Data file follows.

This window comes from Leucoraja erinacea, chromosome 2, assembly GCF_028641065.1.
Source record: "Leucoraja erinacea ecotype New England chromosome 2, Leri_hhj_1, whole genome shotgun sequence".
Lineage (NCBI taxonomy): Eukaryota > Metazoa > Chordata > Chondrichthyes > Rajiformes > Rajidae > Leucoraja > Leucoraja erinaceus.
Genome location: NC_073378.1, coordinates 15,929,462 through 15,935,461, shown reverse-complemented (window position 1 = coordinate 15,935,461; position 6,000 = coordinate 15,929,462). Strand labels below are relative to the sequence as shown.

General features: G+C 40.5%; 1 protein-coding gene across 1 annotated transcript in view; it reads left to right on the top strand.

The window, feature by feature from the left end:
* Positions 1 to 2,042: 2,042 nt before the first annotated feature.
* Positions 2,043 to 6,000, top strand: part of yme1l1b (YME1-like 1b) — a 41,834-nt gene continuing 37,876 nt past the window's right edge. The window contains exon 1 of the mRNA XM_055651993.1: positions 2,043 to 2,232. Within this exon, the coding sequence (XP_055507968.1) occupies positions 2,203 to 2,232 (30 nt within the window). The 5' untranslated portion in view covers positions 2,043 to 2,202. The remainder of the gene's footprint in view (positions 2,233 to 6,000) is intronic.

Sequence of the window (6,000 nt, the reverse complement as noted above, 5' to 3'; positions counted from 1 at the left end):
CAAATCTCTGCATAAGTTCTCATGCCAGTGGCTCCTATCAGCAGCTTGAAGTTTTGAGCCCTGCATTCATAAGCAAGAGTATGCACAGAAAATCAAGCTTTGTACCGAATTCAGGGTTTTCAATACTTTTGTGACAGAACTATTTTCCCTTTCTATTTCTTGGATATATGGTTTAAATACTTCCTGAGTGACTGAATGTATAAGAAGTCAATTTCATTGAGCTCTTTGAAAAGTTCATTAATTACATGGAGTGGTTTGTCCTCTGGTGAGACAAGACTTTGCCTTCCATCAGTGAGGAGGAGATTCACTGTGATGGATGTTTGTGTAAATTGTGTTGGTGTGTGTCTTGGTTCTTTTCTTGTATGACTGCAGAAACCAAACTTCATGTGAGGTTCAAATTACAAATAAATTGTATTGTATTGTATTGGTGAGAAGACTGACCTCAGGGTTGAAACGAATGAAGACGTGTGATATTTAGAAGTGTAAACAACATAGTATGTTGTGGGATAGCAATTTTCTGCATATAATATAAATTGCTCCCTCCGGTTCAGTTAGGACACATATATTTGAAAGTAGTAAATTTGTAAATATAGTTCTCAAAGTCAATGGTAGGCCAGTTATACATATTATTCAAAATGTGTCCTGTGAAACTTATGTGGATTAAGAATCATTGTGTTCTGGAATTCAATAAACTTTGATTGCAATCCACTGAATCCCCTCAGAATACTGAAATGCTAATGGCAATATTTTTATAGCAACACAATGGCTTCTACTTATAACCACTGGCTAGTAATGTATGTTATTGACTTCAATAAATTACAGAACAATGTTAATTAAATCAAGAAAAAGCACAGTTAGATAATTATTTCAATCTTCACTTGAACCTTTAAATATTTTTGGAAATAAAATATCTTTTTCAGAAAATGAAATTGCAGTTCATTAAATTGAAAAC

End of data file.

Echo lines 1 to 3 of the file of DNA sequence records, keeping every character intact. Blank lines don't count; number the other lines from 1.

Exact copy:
This window comes from Leucoraja erinacea, chromosome 2, assembly GCF_028641065.1.
Source record: "Leucoraja erinacea ecotype New England chromosome 2, Leri_hhj_1, whole genome shotgun sequence".
Lineage (NCBI taxonomy): Eukaryota > Metazoa > Chordata > Chondrichthyes > Rajiformes > Rajidae > Leucoraja > Leucoraja erinaceus.